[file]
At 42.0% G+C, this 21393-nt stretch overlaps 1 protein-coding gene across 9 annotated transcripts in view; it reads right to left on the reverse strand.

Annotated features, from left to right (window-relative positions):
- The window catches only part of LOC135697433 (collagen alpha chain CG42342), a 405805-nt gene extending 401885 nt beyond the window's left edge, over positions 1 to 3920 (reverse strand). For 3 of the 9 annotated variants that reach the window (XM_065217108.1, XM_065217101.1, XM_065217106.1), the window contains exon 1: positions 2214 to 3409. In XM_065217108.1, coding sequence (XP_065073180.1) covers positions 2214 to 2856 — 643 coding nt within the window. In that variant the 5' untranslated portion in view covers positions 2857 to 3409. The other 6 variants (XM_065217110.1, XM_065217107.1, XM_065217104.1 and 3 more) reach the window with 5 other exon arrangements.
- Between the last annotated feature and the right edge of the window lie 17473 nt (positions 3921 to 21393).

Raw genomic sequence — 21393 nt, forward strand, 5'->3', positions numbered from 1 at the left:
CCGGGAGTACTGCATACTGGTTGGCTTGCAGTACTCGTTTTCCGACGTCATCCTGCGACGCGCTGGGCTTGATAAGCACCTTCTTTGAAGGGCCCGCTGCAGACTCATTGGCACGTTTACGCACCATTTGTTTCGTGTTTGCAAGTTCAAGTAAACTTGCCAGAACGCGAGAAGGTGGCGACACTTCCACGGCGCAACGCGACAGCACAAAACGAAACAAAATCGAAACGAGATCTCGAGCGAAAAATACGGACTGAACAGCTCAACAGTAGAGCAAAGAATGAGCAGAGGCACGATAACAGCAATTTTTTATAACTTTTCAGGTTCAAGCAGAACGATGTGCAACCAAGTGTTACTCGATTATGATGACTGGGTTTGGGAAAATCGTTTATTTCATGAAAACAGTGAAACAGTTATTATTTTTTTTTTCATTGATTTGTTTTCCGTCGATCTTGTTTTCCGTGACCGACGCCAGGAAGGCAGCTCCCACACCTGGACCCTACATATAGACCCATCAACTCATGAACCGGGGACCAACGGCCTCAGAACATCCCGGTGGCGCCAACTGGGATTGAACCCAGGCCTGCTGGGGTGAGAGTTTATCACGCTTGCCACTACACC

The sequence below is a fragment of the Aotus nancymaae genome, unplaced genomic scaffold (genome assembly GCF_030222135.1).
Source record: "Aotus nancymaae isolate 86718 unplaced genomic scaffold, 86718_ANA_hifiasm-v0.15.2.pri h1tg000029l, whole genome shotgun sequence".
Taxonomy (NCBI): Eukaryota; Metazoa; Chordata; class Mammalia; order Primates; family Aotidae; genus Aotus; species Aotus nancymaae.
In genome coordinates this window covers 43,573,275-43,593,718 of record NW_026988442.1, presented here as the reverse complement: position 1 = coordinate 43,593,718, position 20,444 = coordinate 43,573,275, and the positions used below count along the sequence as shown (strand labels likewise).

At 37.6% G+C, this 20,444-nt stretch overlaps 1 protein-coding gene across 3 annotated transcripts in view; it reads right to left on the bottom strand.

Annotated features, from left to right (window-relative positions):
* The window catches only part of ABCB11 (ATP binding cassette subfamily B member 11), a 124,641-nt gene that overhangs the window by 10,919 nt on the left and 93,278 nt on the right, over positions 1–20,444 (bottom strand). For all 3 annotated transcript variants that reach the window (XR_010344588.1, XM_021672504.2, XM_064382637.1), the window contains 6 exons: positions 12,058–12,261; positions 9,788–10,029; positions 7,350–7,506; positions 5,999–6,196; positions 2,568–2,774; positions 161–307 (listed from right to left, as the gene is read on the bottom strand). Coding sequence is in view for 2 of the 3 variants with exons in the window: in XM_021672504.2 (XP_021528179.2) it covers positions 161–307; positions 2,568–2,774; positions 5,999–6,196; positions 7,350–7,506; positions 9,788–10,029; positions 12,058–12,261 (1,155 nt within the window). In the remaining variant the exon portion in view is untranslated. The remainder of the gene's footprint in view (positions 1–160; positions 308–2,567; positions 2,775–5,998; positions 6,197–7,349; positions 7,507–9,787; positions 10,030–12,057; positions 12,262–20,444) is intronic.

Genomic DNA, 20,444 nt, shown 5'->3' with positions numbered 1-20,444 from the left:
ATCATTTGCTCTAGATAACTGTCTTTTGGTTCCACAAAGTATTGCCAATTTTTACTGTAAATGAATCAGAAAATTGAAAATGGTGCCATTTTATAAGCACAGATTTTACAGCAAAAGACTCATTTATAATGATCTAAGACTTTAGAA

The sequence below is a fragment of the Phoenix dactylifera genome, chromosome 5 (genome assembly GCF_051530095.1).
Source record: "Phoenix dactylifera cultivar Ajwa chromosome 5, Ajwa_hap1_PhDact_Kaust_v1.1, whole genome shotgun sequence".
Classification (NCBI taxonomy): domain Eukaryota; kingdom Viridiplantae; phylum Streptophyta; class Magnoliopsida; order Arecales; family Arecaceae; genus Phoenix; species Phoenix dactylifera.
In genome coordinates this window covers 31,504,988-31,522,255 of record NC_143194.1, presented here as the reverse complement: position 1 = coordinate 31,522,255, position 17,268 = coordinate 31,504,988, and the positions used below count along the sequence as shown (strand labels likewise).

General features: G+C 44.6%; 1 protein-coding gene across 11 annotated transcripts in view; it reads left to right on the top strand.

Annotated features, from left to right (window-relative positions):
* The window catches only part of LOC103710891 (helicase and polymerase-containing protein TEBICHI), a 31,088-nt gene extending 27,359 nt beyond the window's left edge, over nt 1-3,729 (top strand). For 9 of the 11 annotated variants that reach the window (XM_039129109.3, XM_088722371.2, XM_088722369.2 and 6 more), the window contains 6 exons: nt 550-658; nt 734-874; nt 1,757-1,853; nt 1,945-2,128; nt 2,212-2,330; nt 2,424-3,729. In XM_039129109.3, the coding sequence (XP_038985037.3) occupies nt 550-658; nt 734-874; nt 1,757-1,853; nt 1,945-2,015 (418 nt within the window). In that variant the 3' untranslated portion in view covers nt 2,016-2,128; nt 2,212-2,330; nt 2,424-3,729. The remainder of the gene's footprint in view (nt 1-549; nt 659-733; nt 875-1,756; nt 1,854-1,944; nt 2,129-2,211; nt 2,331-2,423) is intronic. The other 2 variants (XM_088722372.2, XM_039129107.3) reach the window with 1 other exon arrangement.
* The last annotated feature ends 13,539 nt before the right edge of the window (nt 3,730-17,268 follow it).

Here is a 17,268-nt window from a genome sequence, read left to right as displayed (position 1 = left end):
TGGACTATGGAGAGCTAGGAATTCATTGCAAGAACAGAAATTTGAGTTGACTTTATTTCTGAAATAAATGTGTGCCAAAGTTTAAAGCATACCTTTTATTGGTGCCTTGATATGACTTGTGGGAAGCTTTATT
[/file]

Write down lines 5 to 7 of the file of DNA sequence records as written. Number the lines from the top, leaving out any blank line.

Raw genomic sequence — 21393 nt, forward strand, 5'->3', positions numbered from 1 at the left:
CCGGGAGTACTGCATACTGGTTGGCTTGCAGTACTCGTTTTCCGACGTCATCCTGCGACGCGCTGGGCTTGATAAGCACCTTCTTTGAAGGGCCCGCTGCAGACTCATTGGCACGTTTACGCACCATTTGTTTCGTGTTTGCAAGTTCAAGTAAACTTGCCAGAACGCGAGAAGGTGGCGACACTTCCACGGCGCAACGCGACAGCACAAAACGAAACAAAATCGAAACGAGATCTCGAGCGAAAAATACGGACTGAACAGCTCAACAGTAGAGCAAAGAATGAGCAGAGGCACGATAACAGCAATTTTTTATAACTTTTCAGGTTCAAGCAGAACGATGTGCAACCAAGTGTTACTCGATTATGATGACTGGGTTTGGGAAAATCGTTTATTTCATGAAAACAGTGAAACAGTTATTATTTTTTTTTTCATTGATTTGTTTTCCGTCGATCTTGTTTTCCGTGACCGACGCCAGGAAGGCAGCTCCCACACCTGGACCCTACATATAGACCCATCAACTCATGAACCGGGGACCAACGGCCTCAGAACATCCCGGTGGCGCCAACTGGGATTGAACCCAGGCCTGCTGGGGTGAGAGTTTATCACGCTTGCCACTACACC

The sequence below is a fragment of the Aotus nancymaae genome, unplaced genomic scaffold (genome assembly GCF_030222135.1).